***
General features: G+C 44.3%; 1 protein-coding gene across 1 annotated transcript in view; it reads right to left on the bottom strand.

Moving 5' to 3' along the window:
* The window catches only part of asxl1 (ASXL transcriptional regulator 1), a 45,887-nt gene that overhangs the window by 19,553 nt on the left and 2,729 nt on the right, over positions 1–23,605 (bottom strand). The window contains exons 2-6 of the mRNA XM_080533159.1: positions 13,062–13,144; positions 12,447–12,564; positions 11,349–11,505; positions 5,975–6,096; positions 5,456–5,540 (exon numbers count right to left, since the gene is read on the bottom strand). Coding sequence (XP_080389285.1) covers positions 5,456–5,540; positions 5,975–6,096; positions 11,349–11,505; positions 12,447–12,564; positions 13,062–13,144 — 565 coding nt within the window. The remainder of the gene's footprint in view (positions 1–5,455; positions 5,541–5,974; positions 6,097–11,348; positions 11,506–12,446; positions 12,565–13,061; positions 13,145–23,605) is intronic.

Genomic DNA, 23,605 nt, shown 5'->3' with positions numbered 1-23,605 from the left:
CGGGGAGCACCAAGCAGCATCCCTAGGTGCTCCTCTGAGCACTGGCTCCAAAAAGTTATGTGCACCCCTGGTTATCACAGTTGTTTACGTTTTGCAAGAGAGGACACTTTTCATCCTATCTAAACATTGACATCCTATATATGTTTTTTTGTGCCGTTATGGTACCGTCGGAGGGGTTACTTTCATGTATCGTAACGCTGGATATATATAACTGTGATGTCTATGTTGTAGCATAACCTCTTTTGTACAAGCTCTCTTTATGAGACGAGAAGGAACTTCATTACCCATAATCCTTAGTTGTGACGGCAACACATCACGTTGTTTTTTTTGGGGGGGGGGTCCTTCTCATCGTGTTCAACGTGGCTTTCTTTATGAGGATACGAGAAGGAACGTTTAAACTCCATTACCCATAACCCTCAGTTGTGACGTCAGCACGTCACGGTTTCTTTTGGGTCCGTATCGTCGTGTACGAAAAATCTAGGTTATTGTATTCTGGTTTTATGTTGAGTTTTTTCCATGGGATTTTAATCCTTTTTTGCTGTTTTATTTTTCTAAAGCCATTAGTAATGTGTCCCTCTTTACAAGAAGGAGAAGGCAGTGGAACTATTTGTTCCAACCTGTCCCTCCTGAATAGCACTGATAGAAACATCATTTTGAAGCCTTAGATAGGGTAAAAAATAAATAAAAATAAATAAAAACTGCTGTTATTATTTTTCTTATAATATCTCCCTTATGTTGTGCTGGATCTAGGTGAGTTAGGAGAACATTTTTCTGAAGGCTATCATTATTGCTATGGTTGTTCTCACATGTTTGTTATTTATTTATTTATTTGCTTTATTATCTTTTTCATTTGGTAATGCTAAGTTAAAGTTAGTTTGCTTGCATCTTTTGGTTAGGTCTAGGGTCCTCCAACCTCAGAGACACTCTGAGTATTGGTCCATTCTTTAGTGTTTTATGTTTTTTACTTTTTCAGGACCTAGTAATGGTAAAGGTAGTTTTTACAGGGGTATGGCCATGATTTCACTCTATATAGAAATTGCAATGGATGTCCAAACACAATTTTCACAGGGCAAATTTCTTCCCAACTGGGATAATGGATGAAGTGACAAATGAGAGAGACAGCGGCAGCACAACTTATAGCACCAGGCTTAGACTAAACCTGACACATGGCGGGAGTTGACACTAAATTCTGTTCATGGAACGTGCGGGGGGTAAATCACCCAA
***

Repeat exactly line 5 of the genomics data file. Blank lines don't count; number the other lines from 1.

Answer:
CGGGGAGCACCAAGCAGCATCCCTAGGTGCTCCTCTGAGCACTGGCTCCAAAAAGTTATGTGCACCCCTGGTTATCACAGTTGTTTACGTTTTGCAAGAGAGGACACTTTTCATCCTATCTAAACATTGACATCCTATATATGTTTTTTTGTGCCGTTATGGTACCGTCGGAGGGGTTACTTTCATGTATCGTAACGCTGGATATATATAACTGTGATGTCTATGTTGTAGCATAACCTCTTTTGTACAAGCTCTCTTTATGAGACGAGAAGGAACTTCATTACCCATAATCCTTAGTTGTGACGGCAACACATCACGTTGTTTTTTTTGGGGGGGGGGTCCTTCTCATCGTGTTCAACGTGGCTTTCTTTATGAGGATACGAGAAGGAACGTTTAAACTCCATTACCCATAACCCTCAGTTGTGACGTCAGCACGTCACGGTTTCTTTTGGGTCCGTATCGTCGTGTACGAAAAATCTAGGTTATTGTATTCTGGTTTTATGTTGAGTTTTTTCCATGGGATTTTAATCCTTTTTTGCTGTTTTATTTTTCTAAAGCCATTAGTAATGTGTCCCTCTTTACAAGAAGGAGAAGGCAGTGGAACTATTTGTTCCAACCTGTCCCTCCTGAATAGCACTGATAGAAACATCATTTTGAAGCCTTAGATAGGGTAAAAAATAAATAAAAATAAATAAAAACTGCTGTTATTATTTTTCTTATAATATCTCCCTTATGTTGTGCTGGATCTAGGTGAGTTAGGAGAACATTTTTCTGAAGGCTATCATTATTGCTATGGTTGTTCTCACATGTTTGTTATTTATTTATTTATTTGCTTTATTATCTTTTTCATTTGGTAATGCTAAGTTAAAGTTAGTTTGCTTGCATCTTTTGGTTAGGTCTAGGGTCCTCCAACCTCAGAGACACTCTGAGTATTGGTCCATTCTTTAGTGTTTTATGTTTTTTACTTTTTCAGGACCTAGTAATGGTAAAGGTAGTTTTTACAGGGGTATGGCCATGATTTCACTCTATATAGAAATTGCAATGGATGTCCAAACACAATTTTCACAGGGCAAATTTCTTCCCAACTGGGATAATGGATGAAGTGACAAATGAGAGAGACAGCGGCAGCACAACTTATAGCACCAGGCTTAGACTAAACCTGACACATGGCGGGAGTTGACACTAAATTCTGTTCATGGAACGTGCGGGGGGTAAATCACCCAA